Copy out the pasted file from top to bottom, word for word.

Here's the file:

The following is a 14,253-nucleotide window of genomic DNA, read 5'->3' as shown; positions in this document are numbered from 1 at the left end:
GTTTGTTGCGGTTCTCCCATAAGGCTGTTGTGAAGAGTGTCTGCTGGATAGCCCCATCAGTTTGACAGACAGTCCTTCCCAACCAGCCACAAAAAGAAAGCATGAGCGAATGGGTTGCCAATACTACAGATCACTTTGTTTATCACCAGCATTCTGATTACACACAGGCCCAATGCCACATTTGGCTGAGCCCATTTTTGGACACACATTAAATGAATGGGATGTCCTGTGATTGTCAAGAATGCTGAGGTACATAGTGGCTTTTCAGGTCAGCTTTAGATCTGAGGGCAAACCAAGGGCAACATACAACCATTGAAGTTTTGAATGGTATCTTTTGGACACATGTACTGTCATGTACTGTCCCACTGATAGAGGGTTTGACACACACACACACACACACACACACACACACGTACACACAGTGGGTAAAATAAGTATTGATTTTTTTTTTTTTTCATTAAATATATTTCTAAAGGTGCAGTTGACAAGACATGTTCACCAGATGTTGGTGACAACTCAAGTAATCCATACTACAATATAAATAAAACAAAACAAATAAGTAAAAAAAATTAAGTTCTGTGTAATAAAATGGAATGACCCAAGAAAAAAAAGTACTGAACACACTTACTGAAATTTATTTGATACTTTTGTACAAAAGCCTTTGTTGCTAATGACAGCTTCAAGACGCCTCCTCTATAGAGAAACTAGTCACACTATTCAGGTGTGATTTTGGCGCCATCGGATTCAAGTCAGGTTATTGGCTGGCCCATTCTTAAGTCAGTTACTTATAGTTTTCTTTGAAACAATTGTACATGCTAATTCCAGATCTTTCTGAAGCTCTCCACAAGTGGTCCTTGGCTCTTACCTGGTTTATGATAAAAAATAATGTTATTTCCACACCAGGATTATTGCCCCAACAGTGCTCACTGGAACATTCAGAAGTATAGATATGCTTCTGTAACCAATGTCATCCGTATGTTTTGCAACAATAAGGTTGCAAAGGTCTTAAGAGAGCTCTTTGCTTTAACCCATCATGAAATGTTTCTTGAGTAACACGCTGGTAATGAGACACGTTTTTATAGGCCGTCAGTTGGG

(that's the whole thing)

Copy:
The following is a 14,253-nucleotide window of genomic DNA, read 5'->3' as shown; positions in this document are numbered from 1 at the left end:
GTTTGTTGCGGTTCTCCCATAAGGCTGTTGTGAAGAGTGTCTGCTGGATAGCCCCATCAGTTTGACAGACAGTCCTTCCCAACCAGCCACAAAAAGAAAGCATGAGCGAATGGGTTGCCAATACTACAGATCACTTTGTTTATCACCAGCATTCTGATTACACACAGGCCCAATGCCACATTTGGCTGAGCCCATTTTTGGACACACATTAAATGAATGGGATGTCCTGTGATTGTCAAGAATGCTGAGGTACATAGTGGCTTTTCAGGTCAGCTTTAGATCTGAGGGCAAACCAAGGGCAACATACAACCATTGAAGTTTTGAATGGTATCTTTTGGACACATGTACTGTCATGTACTGTCCCACTGATAGAGGGTTTGACACACACACACACACACACACACACACACACGTACACACAGTGGGTAAAATAAGTATTGATTTTTTTTTTTTTTCATTAAATATATTTCTAAAGGTGCAGTTGACAAGACATGTTCACCAGATGTTGGTGACAACTCAAGTAATCCATACTACAATATAAATAAAACAAAACAAATAAGTAAAAAAAATTAAGTTCTGTGTAATAAAATGGAATGACCCAAGAAAAAAAAGTACTGAACACACTTACTGAAATTTATTTGATACTTTTGTACAAAAGCCTTTGTTGCTAATGACAGCTTCAAGACGCCTCCTCTATAGAGAAACTAGTCACACTATTCAGGTGTGATTTTGGCGCCATCGGATTCAAGTCAGGTTATTGGCTGGCCCATTCTTAAGTCAGTTACTTATAGTTTTCTTTGAAACAATTGTACATGCTAATTCCAGATCTTTCTGAAGCTCTCCACAAGTGGTCCTTGGCTCTTACCTGGTTTATGATAAAAAATAATGTTATTTCCACACCAGGATTATTGCCCCAACAGTGCTCACTGGAACATTCAGAAGTATAGATATGCTTCTGTAACCAATGTCATCCGTATGTTTTGCAACAATAAGGTTGCAAAGGTCTTAAGAGAGCTCTTTGCTTTAACCCATCATGAAATGTTTCTTGAGTAACACGCTGGTAATGAGACACGTTTTTATAGGCCGTCAGTTGGG